If you’ve never made ravioli before, wait and do this on a weekend. But once you get the hang of it you can pull this off in about 2 hours. Once trick to speed up the dough — it needs to fully hydrate to stretch right — is to vacuum seal the dough. This will hydrate it instantly.

Once made, you can keep your ravioli in the fridge a couple hours. For longer storage, set them in one layer on a plate in the freezer and let them sit overnight. Then put your mushroom ravioli in a heavy freezer bag, where they will keep a couple of months before getting overly brittle. To reheat, go right from the freezer to the boiling water.

Closeup of mushroom ravioli on a plate
5 from 7 votes

Mushroom Ravioli

I use porcini mushrooms here, but any mushroom you can find will do. As for the optional porcini powder, you can make your own or grind store-bought dried porcini with a spice grinder.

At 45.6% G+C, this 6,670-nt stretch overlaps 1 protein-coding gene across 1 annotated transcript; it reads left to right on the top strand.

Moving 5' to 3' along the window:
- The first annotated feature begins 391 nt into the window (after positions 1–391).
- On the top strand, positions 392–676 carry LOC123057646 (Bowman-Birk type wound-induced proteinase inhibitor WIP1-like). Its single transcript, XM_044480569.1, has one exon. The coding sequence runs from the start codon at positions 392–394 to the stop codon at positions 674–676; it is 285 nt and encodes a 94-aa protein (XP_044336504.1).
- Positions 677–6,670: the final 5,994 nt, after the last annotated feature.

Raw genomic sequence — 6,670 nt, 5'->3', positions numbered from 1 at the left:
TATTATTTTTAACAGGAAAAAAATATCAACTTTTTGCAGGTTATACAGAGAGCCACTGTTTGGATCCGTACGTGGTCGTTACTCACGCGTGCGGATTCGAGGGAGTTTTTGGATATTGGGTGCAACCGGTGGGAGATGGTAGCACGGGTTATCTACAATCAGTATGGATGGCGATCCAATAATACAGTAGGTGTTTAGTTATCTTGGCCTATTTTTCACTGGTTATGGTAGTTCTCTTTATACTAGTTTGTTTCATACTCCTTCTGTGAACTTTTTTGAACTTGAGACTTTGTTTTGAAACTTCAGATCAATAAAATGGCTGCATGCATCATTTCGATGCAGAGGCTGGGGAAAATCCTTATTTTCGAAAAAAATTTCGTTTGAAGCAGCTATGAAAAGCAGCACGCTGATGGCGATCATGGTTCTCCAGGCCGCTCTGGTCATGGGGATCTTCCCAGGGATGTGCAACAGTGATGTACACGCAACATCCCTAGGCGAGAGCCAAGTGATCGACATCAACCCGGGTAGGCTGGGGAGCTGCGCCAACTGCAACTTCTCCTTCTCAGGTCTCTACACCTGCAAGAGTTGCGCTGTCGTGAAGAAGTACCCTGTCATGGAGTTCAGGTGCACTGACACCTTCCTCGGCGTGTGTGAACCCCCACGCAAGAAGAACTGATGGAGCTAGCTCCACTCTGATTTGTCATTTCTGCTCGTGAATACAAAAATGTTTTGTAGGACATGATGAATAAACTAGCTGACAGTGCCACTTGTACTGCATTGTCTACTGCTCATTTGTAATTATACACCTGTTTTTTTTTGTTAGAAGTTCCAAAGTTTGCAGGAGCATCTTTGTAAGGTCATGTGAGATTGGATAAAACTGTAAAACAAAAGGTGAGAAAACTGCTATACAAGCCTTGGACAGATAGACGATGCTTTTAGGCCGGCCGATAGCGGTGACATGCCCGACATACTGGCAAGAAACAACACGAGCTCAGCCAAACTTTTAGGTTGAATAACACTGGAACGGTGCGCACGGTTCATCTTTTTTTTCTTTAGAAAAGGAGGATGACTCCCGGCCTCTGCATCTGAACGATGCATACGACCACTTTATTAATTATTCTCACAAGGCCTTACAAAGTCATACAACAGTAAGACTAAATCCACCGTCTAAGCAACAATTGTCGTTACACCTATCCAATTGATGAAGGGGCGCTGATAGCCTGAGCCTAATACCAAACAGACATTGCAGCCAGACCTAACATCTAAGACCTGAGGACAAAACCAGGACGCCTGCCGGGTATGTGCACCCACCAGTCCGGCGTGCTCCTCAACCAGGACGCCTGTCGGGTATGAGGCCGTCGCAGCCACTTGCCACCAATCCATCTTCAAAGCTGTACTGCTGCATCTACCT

Course: Appetizer, Main Course, Pasta
Cuisine: Italian
Servings: 4 people
Author: Hank Shaw
Prep Time: 1 hour
Cook Time: 10 minutes
Resting time: 1 hour
Total Time: 2 hours 10 minutes



  • 4 ounces farro, spelt or whole wheat flour (about 1 cup)
  • 4 ounces all-purpose flour (about 1 heaping cup)
  • 5 ounces water (about 3/4 cup)
  • 0.5 ounces porcini powder (about 2 tablespoons)


  • 1/2 pound fresh porcini, or cremini mushrooms, chopped
  • 2 cloves garlic
  • 1/2 cup heavy cream
  • 3 tablespoons butter
  • 1 teaspoon dried thyme
  • Salt to taste


  • 3 tablespoons butter
  • 1/2 pound fresh mushrooms, halved or kept whole if small
  • 2 tablespoons chopped fresh sage
  • black pepper to taste
  • Lemon juice to taste


  • Mix the two flours and porcini powder in a large bowl and mix to combine. Make a well in the center of the flour. Pour the water into the well in the flour. Mix with a fork until shaggy, then mix with your hands until the dough comes together. Knead on a floured surface for 4 to 6 minutes, or until the dough is elastic, and not sticky. Wrap in plastic wrap, and set aside for at least 1 hour, and up to a day in the fridge.